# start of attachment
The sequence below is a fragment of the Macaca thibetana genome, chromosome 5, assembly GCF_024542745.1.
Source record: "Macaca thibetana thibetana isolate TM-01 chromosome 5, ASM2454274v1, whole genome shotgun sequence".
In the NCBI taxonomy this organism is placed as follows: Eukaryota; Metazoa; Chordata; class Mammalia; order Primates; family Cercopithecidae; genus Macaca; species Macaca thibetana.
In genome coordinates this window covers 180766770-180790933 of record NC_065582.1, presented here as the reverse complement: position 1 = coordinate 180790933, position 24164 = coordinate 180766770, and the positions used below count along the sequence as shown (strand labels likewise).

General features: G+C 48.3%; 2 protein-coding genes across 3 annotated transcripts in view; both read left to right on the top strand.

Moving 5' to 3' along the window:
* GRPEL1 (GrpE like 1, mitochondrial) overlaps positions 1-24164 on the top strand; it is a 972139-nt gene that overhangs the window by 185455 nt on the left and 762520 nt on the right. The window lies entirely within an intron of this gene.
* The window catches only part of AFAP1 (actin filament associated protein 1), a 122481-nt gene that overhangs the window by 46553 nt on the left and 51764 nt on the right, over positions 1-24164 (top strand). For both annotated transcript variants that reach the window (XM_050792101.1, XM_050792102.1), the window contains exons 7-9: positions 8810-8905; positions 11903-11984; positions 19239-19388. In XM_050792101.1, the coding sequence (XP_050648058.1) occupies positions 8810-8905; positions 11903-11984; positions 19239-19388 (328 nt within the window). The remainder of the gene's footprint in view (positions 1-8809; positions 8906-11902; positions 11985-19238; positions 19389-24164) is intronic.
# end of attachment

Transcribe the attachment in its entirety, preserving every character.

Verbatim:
The sequence below is a fragment of the Macaca thibetana genome, chromosome 5, assembly GCF_024542745.1.
Source record: "Macaca thibetana thibetana isolate TM-01 chromosome 5, ASM2454274v1, whole genome shotgun sequence".
In the NCBI taxonomy this organism is placed as follows: Eukaryota; Metazoa; Chordata; class Mammalia; order Primates; family Cercopithecidae; genus Macaca; species Macaca thibetana.
In genome coordinates this window covers 180766770-180790933 of record NC_065582.1, presented here as the reverse complement: position 1 = coordinate 180790933, position 24164 = coordinate 180766770, and the positions used below count along the sequence as shown (strand labels likewise).

General features: G+C 48.3%; 2 protein-coding genes across 3 annotated transcripts in view; both read left to right on the top strand.

Moving 5' to 3' along the window:
* GRPEL1 (GrpE like 1, mitochondrial) overlaps positions 1-24164 on the top strand; it is a 972139-nt gene that overhangs the window by 185455 nt on the left and 762520 nt on the right. The window lies entirely within an intron of this gene.
* The window catches only part of AFAP1 (actin filament associated protein 1), a 122481-nt gene that overhangs the window by 46553 nt on the left and 51764 nt on the right, over positions 1-24164 (top strand). For both annotated transcript variants that reach the window (XM_050792101.1, XM_050792102.1), the window contains exons 7-9: positions 8810-8905; positions 11903-11984; positions 19239-19388. In XM_050792101.1, the coding sequence (XP_050648058.1) occupies positions 8810-8905; positions 11903-11984; positions 19239-19388 (328 nt within the window). The remainder of the gene's footprint in view (positions 1-8809; positions 8906-11902; positions 11985-19238; positions 19389-24164) is intronic.